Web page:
Sheboygan Falls, Wis. — An effort to raise funds for a T-28 Aircraft Restoration and Hmong Pilots Exhibit at the Aviation Heritage Center of Wisconsin has outreach now in Minnesota.
With $15,000 already raised for the T-28 exhibit, the Aviation Heritage Center has committed $15,000 of its own funds to the memorial. The goal is to raise another $20,000 to complete the exhibit with everything as planned prior to the dedication ceremony on Saturday Sept. 20, at 2:00 p.m. at the Aviation Heritage Center of Wisconsin, N6191 Resource Drive, Sheboygan Falls, WI 53085.
Several distinguished guests are scheduled to be in attendance, including former Raven and Air America pilots, T-28 Instructor Pilots, Hmong pilots, and CIA personnel.
“It will be a once-in-a-lifetime gathering of these veterans of the “secret” war at the same time and place,” stated stated said Jon Helminiak, executive director, Aviation Heritage Center of Wisconsin.
The Aviation Heritage Center is making wonderful progress on the restoration of its North American T-28 “Trojan” aircraft – the centerpiece of an exhibit to honor the Hmong who flew this aircraft during the “secret” war in Laos.
“The exhibit will help to educate the American public as well as younger Hmong generations of the important roles of the Hmong pilots during the U.S. Secret War,” Helminiak said.
The exhibit is designed with the Heritage Center goal of “Advancing Education Through Aviation.” It will provide visitors with information and artifacts to understand:
• What and how important the US Secret War in Laos meant to the US war strategies in Vietnam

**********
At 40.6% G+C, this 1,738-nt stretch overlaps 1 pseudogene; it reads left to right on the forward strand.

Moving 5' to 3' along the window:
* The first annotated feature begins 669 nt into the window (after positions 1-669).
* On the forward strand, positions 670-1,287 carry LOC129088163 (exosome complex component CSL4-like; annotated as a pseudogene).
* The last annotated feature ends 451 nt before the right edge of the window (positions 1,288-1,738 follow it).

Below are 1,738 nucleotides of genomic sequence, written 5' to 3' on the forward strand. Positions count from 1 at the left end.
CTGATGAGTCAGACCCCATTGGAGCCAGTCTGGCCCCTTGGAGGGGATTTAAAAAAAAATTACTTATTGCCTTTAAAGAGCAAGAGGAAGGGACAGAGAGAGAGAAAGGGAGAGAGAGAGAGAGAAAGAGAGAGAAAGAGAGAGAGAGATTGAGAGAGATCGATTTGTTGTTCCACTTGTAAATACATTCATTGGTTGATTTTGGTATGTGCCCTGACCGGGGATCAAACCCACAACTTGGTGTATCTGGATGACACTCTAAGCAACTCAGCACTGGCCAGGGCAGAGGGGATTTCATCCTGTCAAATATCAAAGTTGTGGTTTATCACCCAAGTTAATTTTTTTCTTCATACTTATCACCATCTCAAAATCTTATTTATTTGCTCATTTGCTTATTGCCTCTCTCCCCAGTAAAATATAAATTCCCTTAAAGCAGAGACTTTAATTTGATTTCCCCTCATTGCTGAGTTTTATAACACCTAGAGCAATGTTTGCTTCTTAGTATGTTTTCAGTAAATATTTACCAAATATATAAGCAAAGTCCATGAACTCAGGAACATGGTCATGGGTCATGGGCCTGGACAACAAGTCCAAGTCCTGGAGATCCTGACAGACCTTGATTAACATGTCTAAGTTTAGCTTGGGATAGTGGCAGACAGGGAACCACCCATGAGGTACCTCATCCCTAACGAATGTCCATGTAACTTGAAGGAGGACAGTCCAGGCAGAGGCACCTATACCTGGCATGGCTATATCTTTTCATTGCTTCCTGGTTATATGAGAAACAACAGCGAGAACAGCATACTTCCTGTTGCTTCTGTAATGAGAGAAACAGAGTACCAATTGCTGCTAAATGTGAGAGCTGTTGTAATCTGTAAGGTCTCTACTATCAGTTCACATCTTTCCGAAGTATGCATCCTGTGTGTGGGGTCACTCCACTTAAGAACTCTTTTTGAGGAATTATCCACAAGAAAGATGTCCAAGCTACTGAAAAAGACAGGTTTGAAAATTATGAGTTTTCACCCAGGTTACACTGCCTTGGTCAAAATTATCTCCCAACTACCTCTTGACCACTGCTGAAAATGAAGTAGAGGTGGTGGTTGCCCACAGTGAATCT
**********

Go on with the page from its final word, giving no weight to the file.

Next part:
• How many Hmong successfully graduated from the US rigorous pilot training
• Who are the few Hmong pilot survivors
• Who were the Hmong pilots with the code name “Chao Pha Khao” and what does it mean and why
• Who were the pilots named “Ravens” and what were their roles
• How many types of aircrafts Hmong pilots flew during the war
• Why is the quote “Fly Until You Die” referred to the Hmong pilots?
• Why was the Long Cheng airport referred to as the “world’s busiest airport” during that period?
Veterans who can contribute information and materials should contact Helminiak at the Aviation Heritage Center.
“My appreciation for your support and interest in the Aviation Heritage Center and our T-28 exhibit,”
Gaoly Yang, a Minnesota contact who is advocating for the fundraising effort, notes that the donors can have their names attached to the exhibit as a tribute that will last forever.
Visit the museum online at www.ahcw.org. See photos of the T-28 restoration there and on the Facebook page at https://www.facebook.com/ahcwi.